Spare time and tools

Spare time is not something we have a lot of right now, but it is time for spares. Over the weekend I spent some time making purchases of items needed for Tahina on our checklist. A vessel at sea has to carry a lot of things you might not think about because when something breaks down, you may not be near a repair shop – possibly hundreds, or even thousands, of miles from one. So, a prudent sailor carries spares and tools needed to effect repairs.

While we have been buying supplies and tools for months now, there are some items which hadn’t been purchased yet. Here is a list of some of the items just purchased:

  • spares kit for our generator – includes filters, v-belt, pump impeller kit, plugs, etc. We already had some of these, but wanted a more complete set.
  • watermaker filters – Tahina has a machine that makes fresh water from salt water. But, you have to keep fresh filters ready to change them out when they go bad. They’re hard to get for our unit except from the manufacturer, so we bought a year’s supply.
  • bolt cutters (very large size) – these are only needed in the event of an extreme emergency – if we were to be dis-masted we would need to quickly cut the cables holding the mast to the boat.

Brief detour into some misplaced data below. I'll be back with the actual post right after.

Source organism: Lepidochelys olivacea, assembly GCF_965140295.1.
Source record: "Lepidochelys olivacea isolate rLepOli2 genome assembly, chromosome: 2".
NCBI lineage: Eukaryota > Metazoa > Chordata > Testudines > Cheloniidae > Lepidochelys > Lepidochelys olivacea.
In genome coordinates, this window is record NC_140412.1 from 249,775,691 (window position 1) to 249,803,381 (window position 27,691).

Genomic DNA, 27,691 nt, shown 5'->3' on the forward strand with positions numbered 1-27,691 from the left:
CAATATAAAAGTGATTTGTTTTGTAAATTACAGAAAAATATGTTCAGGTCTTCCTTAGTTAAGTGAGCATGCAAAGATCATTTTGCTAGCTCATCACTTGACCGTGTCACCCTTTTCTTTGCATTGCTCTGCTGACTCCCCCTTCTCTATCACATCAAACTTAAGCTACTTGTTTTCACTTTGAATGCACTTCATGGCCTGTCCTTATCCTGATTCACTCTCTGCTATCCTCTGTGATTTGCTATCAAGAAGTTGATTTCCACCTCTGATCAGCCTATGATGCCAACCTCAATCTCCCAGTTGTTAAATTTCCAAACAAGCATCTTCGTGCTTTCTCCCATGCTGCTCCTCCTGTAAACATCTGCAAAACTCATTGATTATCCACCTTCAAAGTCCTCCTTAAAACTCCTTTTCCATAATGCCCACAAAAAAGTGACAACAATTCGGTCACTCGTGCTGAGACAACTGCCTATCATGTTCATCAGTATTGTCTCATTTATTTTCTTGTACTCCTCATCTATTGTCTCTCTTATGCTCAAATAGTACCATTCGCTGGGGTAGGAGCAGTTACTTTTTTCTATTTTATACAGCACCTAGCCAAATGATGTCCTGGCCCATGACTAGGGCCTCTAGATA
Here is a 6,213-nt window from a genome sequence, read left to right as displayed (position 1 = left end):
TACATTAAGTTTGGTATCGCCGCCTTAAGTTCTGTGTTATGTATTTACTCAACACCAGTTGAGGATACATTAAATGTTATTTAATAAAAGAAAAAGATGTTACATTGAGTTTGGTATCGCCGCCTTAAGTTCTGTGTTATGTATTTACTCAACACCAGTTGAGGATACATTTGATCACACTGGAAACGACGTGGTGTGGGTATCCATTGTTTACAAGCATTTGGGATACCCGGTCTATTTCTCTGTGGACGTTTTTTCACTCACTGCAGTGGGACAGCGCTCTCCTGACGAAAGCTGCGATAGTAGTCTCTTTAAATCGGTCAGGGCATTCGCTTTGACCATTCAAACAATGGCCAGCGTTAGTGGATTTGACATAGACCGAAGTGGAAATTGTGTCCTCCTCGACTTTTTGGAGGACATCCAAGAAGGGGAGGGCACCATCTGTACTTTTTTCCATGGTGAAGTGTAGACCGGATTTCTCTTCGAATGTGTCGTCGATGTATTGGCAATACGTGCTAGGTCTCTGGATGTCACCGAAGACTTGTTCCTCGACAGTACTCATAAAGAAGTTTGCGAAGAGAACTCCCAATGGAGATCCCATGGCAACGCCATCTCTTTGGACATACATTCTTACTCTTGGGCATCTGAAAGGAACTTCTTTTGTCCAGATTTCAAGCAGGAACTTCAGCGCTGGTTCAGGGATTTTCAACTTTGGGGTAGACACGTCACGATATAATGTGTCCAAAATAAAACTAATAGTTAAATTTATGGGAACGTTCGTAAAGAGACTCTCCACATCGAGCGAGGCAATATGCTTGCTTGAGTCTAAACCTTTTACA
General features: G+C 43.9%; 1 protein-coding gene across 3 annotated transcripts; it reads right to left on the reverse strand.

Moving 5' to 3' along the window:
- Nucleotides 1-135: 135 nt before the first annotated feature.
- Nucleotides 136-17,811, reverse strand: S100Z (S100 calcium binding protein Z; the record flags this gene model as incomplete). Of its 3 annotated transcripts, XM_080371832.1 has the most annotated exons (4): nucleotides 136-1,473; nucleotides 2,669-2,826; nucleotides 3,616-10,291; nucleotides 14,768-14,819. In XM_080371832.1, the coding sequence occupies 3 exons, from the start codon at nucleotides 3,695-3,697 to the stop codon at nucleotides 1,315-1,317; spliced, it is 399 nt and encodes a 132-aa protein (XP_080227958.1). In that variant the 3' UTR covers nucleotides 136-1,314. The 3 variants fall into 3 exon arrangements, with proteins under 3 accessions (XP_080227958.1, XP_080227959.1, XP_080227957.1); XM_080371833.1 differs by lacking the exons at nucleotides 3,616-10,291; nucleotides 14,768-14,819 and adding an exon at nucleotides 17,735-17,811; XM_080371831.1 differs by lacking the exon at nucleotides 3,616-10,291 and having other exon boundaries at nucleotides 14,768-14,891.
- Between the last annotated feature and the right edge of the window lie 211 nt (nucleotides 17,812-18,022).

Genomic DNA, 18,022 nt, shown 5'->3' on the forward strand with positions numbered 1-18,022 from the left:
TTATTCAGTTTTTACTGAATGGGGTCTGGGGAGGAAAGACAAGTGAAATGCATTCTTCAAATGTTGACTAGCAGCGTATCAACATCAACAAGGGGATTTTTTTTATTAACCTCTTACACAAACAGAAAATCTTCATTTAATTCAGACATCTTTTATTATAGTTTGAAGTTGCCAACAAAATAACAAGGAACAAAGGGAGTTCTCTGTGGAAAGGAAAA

• shackles – sometimes the shackles which hold various items to the boat can work their way loose, or (even rarer) break. It’s always a good idea to have plenty of spare shackles on board. You can also use them to create solutions to other problems that may develop.
  • drogue – Drogues can be used to slow the boat under heavy weather (strong wind) conditions. They can be particularly effective on a catamaran. We can also drag warps (lines) behind the boat to slow the boat, but a drogue can be more effective.
  • pumps – spare bilge pumps in case one goes bad is essential. Bilge pumps remove water when it finds it way into the bottoms of the hulls. Very critical if you have a leak, but usually are used when condensation forms on the hulls, comes from air conditioning units, or from sinks and showers in the heads. We also have manual bilge pumps in case the electrical system goes bad or we are unable to install a new bilge pump.
  • tools – I’ve been gradually beefing up the tool box with tools I’ve never owned (because prior to owning boats, I’ve never been mechanically inclined). Also, some of the tools I did have were not ready for the marine environment (i.e. they would corrode quickly in the salt water conditions). Seems like every day I’m back buying some other essential tool I didn’t think about.
This entry was posted in Boat Maintenance, Preparations. Bookmark the permalink.

Leave a Reply

Your email address will not be published.